The first clue that Wall Street Journal columnist Daniel Henninger’s argument about the resurgence of patriotism in the post-9/11 era is bunk comes in the opening paragraphs of his July 5 piece, “Sousa’s Song Will Never Die: American Patriotism Rocks On.” In several quick sentences, Henninger, who claims to have grown up on rock music, muffs several simple historical facts about rock ’n’ roll.
Hooking the death of rock to the rebirth of patriotism (don’t ask), Henninger attributes the lyrics, “Rock ’n’ roll is here to stay, it will never die,” to the “rock-musical Grease,” adding that the song was “made into an anthem by the oldies group Sha-na-na.”
As any oldies radio listener knows, “Rock ’n’ Roll Is Here to Stay” became anthemic in 1958, when Danny and the Juniors scored their hit—11 years before Sha Na Na covered the tune and two decades before Hollywood augmented the musical’s original Broadway production by adding the Sha Na Na version of the song to the show.
Already on academic probation, Henninger flunks out of rock ’n’ roll high school when he next claims that rock died after it “finally broke down in the late 1980s, splintering into sub-genres (grunge, ska, post-rock, nu-metal, surf revival) that have made popular music too abstruse to follow.”
Music scholars can debate whether or not rock ’n’ roll is taking the dirt nap, but if it did it’s not because of late ‘80ssplintering into the genres Henninger describes. Grunge didn’t arrive in the mainstream until the autumn of 1991 with the release of discs by Pearl Jam and Nirvana. Ska has periodically punctuated the Top 100 since the late ‘60s. Only a few cultists have ever purchased a surf revival recording or attended a show by one of its exponents. As for nu-metal, is Henninger referring to early ‘90s artists Korn and Rage Against the Machine, or is the columnist who knows diddly about early rock desperate to prove that he also knows nothing about its recent history? Popular music isn’t that abstruse: The Journal’s own arts pagescover its many genres without breaking a sweat.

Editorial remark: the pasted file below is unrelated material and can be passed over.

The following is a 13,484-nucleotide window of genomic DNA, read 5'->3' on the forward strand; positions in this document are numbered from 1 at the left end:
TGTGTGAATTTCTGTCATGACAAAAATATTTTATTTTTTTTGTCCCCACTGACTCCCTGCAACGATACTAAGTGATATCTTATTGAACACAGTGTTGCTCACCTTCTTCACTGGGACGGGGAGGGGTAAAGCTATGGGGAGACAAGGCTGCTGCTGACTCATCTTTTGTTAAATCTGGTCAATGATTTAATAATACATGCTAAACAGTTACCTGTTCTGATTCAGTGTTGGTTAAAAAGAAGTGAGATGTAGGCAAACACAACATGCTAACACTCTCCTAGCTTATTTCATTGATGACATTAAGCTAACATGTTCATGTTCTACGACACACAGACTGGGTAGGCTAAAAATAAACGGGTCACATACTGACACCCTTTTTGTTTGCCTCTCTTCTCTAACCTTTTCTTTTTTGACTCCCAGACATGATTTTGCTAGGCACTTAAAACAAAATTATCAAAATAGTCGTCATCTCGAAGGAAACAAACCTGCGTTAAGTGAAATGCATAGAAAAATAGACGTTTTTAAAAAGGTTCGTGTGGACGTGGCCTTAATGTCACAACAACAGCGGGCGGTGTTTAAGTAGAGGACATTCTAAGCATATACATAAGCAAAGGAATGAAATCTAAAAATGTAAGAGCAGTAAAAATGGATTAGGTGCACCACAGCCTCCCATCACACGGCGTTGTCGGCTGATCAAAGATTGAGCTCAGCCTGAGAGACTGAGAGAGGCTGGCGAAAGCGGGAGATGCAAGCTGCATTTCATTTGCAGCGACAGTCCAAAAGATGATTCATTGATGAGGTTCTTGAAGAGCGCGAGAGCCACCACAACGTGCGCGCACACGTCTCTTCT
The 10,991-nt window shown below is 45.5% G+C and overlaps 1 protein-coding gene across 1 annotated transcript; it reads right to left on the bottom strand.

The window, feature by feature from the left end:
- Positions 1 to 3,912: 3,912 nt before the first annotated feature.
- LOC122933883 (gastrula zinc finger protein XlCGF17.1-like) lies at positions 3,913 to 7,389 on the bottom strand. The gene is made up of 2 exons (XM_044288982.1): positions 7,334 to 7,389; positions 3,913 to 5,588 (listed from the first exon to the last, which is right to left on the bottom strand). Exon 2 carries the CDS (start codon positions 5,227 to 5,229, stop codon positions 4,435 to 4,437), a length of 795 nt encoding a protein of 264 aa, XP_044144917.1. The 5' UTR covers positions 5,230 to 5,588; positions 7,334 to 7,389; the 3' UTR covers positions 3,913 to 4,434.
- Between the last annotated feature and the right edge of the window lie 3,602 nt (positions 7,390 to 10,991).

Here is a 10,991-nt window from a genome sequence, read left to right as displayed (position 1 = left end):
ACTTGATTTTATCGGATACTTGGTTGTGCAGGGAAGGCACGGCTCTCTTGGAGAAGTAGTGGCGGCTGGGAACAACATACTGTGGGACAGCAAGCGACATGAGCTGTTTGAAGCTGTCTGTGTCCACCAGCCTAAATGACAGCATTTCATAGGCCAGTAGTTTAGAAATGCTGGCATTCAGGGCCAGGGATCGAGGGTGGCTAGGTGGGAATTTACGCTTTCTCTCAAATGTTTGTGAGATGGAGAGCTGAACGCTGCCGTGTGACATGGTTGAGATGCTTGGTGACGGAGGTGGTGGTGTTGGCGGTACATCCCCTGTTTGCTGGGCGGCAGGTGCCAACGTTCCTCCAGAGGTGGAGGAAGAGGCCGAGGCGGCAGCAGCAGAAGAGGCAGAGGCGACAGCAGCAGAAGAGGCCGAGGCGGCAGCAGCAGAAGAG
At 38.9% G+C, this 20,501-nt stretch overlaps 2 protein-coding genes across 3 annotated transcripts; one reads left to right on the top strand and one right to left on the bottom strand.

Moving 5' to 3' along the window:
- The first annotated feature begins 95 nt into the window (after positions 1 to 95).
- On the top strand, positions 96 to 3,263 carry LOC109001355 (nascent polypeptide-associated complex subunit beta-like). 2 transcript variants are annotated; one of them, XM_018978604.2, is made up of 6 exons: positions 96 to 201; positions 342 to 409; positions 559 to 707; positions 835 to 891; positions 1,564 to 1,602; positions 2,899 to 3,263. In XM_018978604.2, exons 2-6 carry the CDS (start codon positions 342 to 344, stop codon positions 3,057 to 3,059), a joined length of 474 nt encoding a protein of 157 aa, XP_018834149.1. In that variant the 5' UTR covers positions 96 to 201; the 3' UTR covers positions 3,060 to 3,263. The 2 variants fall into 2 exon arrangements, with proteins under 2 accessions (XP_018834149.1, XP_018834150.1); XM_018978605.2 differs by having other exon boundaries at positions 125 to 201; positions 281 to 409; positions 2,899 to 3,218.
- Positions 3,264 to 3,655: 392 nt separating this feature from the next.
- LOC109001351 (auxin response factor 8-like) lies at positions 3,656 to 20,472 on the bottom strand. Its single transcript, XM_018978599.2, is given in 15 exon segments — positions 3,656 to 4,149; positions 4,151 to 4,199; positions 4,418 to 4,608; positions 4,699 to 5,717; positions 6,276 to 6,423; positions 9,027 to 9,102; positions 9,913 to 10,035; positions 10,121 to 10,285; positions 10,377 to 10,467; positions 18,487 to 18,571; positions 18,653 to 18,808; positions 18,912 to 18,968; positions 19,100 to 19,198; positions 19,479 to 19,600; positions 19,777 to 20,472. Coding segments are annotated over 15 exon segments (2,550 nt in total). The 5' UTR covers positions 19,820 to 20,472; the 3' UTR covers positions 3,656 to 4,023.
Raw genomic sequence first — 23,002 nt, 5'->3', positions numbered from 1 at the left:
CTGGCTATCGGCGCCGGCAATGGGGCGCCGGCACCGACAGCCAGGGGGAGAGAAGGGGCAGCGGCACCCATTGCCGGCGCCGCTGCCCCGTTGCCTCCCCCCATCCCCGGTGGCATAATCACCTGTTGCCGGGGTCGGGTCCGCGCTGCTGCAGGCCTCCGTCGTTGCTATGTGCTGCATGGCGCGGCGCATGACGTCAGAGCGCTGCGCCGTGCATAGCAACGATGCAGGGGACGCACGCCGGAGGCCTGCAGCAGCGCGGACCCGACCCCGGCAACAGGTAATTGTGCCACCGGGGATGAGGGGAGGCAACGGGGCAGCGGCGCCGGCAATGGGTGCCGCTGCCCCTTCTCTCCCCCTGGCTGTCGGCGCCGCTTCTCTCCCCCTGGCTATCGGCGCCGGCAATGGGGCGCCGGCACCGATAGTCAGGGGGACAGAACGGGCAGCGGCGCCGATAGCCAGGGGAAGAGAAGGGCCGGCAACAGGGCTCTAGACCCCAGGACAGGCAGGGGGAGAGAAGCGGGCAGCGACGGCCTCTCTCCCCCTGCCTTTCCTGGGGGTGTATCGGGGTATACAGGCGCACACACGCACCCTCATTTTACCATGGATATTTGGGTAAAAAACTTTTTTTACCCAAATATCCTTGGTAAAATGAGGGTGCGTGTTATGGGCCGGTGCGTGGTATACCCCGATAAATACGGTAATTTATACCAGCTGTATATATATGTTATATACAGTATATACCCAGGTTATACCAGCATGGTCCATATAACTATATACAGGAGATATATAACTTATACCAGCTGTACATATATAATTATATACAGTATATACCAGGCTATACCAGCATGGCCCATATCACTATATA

But Henninger’s rock stupidity looks like genius compared to his views on the rise and fall of American patriotism. “The American idea of commonly held patriotism has in fact been ‘dead’ for about 30 years. That is, it died around 1970, in the years of Vietnam,” he writes. “After Vietnam, however, the idea that America should serve this purpose [of defending the attacked], that this fell within the realm of patriotism, was no longer jointly held. The idea that the United States, because of its history and its achievement, should use its political, economic and military power to lead was challenged, constantly, and from within.”
Only now (inspired by 9/11, goes Henninger’s argument) are we once more willing to marry military intervention to patriotism and defend the innocent against their aggressors.
This, of course, is palpable bull. In the early ‘80s, Rockin’ Ronnie Reagan’s “Urgent Fury” Tour of Grenada reinstituted the patriotic vision of Pax Americana, as did George Bush’s “Just Cause” Tour of Panama in the ‘90s. The protests they inspired were few and weak. And has Henninger already forgotten the patriotic processions down the boulevard of heroes that came after the allies punched Saddam’s lights out in the Gulf War? People cheered tanks and planes in the streets of Washington, D.C. Flags were everywhere!
It’s wishful thinking to believe that 9/11 has fortified the interventionist ambitions of American patriots. A recent USA Today/CNN/Gallup poll put American support of an Iraq invasion at about 50 percent. That’s hardly the patriotic blank check that Henninger posits.
Crazy-legging his way toward a jury-rigged conclusion, Henninger writes, “Patriotism of course didn’t really die. But it kept its head down; or it came out as a bitter shout, a rebuke to its critics.”
Which patriots kept their head down? And what “bitter shouts” is Henninger talking about? It’s a greasy argument (sorry!) that’s so long on generalities and so short on specifics.